Health system giving you headaches? Help is at hand

It’s often touted as world class, but that doesn’t mean Australia’s health system is always easy to navigate. For people with disability, finding healthcare – or even knowing where to start – can be a daunting and fruitless task. 

Such complexities have led to the release of two game-changing guides - My CP Guide: Understanding cerebral palsy across all stages of life by Cerebral Palsy Australia and Health Care: For People Who Need Extra Support by Dr Rachel Skoss, from UNDA’s Institute for Health Research  

Cerebral Palsy Australia collect, review and assess existing, credible information from around the world and make it easily available. From assessment/diagnosis to services/supports to relationships and beyond, the guide offers a wealth of information for all areas of life – and most importantly – gives people a place to start their health care journey. 

A snapshot of the interface for "My CP Guide" - where each resource is categorised into their own section. Categories include: Assessment and diagnosis, Managing CP, Health and wellbeing, Services and supports and so on.

My CP Guide offers comprehensive health information for all life stages, all in the one accessible place

To access the guide, all users need to do is create a profile and register their details at From there they can access the most trustworthy and up to date information, tailored to their specific needs and life stages. 

Following a similar tact is Dr Skoss’ guide Health Care: For People Who Need Extra Support – which she penned during Covid lockdowns – following her own experience navigating the health system for her son Andrew, who has Down Syndrome. 

The comprehensive guide to health literacy, which was supported by a government health research grant, offers help to support the health of people with a cognitive impairment or intellectual disability. 

Dr Skoss said it was a guide to health literacy, supporting the health of people with a cognitive impairment or intellectual disability. 

“It covers everything from nutrition and exercise to chronic disease and choosing a doctor,” Dr Skoss said. 

“People with an intellectual disability are more likely to suffer from multiple health issues; those issues are often undermanaged, resulting in poor long-term health outcomes.”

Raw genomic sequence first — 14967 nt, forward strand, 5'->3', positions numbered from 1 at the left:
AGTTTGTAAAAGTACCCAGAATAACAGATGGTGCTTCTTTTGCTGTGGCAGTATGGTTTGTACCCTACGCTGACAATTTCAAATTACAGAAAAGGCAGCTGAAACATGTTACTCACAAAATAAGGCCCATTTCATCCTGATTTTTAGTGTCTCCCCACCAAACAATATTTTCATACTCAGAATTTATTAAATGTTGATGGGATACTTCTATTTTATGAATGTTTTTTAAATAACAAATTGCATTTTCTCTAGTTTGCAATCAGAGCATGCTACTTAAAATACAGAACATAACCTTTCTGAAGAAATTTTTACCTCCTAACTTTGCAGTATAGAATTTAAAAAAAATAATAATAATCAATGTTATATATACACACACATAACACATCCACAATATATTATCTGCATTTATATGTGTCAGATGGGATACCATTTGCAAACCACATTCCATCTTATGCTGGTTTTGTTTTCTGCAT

Dr Skoss says the guide would have been a great help when her son, Andrew, was younger.  

"I know how hard it is to find the right sort of information - it's been a bit of a journey and I have had to learn a lot along the way," Dr Skoss said. 

“Caregivers are often family members or support workers who receive little training to help them manage the extremely complex health needs of the person they are caring for,” she said. 

“Further complicating matters is the fact that the person receiving care is often not able to clearly communicate how they are feeling or what symptoms they are experiencing. 

“That is why it was important to bring together as much practical information as possible into one handy document that is easy to read and also includes additional links to a range of trusted sites promoting best practice healthcare advice from around the world.” 

An image of a person using the computer. Part of the person's head is seen where the screen is focused on a written document. The heading for the written document is titled "Supporting Communication between Doctor and Patient".

A comprehensive, "one-stop" resource guide for health professionals, carers and families of people with intellectual disability (Image credit: ABC News) 

It’s hoped the guide will be a useful resource for disability organisations like CPL Group, who support people living in group homes. 

“It will also assist medical practitioners, helping them to better understand the unique needs of their patients and the importance of working with them and their caregivers to achieve the best possible outcomes,” Dr Skoss said. 

You can view and download the guide here

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Published by the CPL Team
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The image depicts a person sitting in a motorised wheelchair, wearing a white top and their hair is brown and let down. The person is smiling to the side.